Now imagine that after a decade of illness and only 30 days of inpatient treatment, Lisa (who was literally dying of starvation prior to treatment) is suddenly removed from the safety and familiarity of around-the-clock care. She travels by airplane to another city to enter a new program with a new treatment team. She is in a new transitional housing environment with new peers, and now instead of 24-hour supervision she is reduced to 6.5 hours of structured programming, six days a week. She must adjust to 40 hours of weekly care, vs. the 168 hours of weekly care she had received as an inpatient client.

So, what happens? Lisa leaves the hospital and soon begins losing weight, withdrawing from others, using unhealthy substances in order to numb, and slipping back into destructive eating disorder behavior patterns. In short, Lisa relapses.

What is the solution? What happens when she is finally discharged? How does she make the leap from inpatient care to being unsupervised 50% of the time in a partial day program?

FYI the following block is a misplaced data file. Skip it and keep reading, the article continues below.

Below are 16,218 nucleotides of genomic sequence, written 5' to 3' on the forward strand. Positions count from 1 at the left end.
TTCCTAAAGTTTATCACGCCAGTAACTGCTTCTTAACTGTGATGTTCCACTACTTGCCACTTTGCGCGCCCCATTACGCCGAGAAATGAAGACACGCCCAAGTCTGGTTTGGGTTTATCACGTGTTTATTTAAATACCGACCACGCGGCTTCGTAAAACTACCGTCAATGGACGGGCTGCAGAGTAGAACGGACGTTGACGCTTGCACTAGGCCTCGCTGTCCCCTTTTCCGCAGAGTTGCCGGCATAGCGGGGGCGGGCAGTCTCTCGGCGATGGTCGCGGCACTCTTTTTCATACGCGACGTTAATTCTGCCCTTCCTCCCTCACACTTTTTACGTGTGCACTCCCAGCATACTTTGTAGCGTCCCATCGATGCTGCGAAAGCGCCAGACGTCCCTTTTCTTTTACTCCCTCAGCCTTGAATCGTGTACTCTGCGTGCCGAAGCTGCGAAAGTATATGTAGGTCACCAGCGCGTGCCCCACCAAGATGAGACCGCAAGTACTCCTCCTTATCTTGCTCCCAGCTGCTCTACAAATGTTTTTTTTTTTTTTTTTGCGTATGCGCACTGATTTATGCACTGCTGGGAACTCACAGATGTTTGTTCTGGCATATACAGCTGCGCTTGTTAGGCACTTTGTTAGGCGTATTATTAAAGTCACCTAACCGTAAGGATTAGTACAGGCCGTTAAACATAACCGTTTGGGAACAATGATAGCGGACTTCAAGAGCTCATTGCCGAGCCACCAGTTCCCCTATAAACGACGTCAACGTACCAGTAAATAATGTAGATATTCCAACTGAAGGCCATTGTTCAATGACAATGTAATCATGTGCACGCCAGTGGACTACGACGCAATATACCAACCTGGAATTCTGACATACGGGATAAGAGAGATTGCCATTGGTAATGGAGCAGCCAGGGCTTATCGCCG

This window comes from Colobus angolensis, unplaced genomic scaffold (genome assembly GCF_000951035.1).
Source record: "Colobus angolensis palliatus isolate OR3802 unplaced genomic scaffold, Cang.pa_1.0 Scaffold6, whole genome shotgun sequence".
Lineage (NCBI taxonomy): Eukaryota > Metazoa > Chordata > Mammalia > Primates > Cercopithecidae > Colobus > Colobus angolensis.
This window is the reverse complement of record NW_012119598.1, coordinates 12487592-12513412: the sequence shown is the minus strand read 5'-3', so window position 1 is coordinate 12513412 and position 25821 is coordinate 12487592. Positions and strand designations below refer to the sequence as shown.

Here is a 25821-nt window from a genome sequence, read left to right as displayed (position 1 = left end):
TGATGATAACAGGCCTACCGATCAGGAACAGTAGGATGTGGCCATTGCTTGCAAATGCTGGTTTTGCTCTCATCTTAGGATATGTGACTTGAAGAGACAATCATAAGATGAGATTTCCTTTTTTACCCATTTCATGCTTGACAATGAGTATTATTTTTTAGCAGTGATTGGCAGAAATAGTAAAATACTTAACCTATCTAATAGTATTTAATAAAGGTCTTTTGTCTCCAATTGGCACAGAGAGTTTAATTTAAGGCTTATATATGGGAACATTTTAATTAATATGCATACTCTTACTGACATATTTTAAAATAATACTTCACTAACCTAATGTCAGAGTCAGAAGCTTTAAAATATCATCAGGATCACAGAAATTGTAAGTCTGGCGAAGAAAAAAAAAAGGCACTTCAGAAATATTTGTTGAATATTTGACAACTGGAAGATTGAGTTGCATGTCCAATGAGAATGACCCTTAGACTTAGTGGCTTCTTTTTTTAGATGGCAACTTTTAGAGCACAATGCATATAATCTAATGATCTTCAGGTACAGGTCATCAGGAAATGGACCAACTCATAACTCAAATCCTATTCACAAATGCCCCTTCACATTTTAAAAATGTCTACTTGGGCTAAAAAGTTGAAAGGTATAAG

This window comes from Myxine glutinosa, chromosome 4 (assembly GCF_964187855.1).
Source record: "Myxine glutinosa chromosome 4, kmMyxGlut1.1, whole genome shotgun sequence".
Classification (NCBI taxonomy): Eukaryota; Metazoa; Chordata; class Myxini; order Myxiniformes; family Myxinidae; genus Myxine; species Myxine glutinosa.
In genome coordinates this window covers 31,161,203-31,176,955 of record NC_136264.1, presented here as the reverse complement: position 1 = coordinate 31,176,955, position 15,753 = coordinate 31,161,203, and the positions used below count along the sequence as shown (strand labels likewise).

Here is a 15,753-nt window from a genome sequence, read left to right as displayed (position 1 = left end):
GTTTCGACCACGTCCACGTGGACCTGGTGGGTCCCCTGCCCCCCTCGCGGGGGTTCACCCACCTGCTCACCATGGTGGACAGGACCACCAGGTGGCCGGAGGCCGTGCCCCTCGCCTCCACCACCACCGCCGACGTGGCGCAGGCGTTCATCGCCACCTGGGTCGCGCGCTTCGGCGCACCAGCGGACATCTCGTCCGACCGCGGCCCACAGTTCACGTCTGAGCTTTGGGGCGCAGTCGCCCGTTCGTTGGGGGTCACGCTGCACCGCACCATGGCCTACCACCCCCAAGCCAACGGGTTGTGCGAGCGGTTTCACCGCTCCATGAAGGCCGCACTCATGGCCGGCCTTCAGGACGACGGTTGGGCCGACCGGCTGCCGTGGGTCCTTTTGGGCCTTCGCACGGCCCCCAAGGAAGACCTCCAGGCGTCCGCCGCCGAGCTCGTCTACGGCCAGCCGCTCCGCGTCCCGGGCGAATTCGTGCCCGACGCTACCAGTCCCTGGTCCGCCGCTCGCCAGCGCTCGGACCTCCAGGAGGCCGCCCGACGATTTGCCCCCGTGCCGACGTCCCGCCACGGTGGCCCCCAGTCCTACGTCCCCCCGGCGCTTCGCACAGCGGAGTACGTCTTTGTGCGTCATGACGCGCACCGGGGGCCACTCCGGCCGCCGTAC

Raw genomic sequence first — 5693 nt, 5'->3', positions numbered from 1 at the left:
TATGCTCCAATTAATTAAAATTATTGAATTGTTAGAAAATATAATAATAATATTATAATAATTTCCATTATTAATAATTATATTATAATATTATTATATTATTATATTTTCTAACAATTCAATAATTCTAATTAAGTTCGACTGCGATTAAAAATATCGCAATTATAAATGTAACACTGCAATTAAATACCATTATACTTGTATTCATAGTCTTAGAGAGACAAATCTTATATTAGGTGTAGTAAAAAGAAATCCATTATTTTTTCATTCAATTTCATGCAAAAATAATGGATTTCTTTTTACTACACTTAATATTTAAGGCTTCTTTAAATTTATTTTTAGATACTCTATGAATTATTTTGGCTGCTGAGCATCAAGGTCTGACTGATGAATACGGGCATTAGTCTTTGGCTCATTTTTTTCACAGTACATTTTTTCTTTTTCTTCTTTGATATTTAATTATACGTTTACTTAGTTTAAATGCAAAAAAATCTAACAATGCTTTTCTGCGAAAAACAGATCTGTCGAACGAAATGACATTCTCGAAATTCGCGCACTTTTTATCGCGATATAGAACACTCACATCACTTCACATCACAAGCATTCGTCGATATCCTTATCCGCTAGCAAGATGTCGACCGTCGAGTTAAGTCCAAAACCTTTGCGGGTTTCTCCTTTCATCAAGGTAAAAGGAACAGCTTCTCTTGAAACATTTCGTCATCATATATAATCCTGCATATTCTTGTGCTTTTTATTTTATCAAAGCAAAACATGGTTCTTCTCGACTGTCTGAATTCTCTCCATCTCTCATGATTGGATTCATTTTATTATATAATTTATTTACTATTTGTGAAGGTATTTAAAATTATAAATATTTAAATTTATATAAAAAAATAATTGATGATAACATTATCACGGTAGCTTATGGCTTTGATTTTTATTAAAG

Intermediate step

What seems clear is that there is a need for a solution that would allow Lisa the freedom to explore independent life in recovery while still being supported by structured treatment during the vast majority of her waking hours.

This was the need that eating disorder experts Michelle Klinedinst and Robyn Caruso responded to when they created the 11-hour EDT program at A New Journey (ANJ) in Santa Monica, Calif. Facility executive director Caruso explains, “Transition from the 24-hour structure of inpatient treatment to a partial program where the client spends 65% of their waking hours and 85% of their meals unsupervised can be overwhelming for some people. ANJ’s 11-hour Extended Day Treatment program, coupled with our supervised transitional living environment, is a perfect solution for these clients.”